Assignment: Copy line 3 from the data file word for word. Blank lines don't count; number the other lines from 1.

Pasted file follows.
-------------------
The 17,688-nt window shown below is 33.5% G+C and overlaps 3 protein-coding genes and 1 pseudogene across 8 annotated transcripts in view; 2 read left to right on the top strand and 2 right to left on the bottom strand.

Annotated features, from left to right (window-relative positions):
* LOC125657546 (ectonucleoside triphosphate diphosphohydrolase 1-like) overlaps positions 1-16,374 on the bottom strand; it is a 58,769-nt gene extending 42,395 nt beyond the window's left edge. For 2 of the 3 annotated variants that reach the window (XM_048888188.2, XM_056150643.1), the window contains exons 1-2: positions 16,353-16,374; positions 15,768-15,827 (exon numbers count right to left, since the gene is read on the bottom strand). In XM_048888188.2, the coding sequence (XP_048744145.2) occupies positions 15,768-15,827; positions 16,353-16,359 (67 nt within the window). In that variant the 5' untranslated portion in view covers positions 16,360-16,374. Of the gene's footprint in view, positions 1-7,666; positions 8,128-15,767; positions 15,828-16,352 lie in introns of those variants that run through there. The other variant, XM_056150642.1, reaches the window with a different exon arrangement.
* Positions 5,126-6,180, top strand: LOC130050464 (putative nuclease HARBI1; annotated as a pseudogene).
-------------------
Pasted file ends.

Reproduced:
* LOC125657546 (ectonucleoside triphosphate diphosphohydrolase 1-like) overlaps positions 1-16,374 on the bottom strand; it is a 58,769-nt gene extending 42,395 nt beyond the window's left edge. For 2 of the 3 annotated variants that reach the window (XM_048888188.2, XM_056150643.1), the window contains exons 1-2: positions 16,353-16,374; positions 15,768-15,827 (exon numbers count right to left, since the gene is read on the bottom strand). In XM_048888188.2, the coding sequence (XP_048744145.2) occupies positions 15,768-15,827; positions 16,353-16,359 (67 nt within the window). In that variant the 5' untranslated portion in view covers positions 16,360-16,374. Of the gene's footprint in view, positions 1-7,666; positions 8,128-15,767; positions 15,828-16,352 lie in introns of those variants that run through there. The other variant, XM_056150642.1, reaches the window with a different exon arrangement.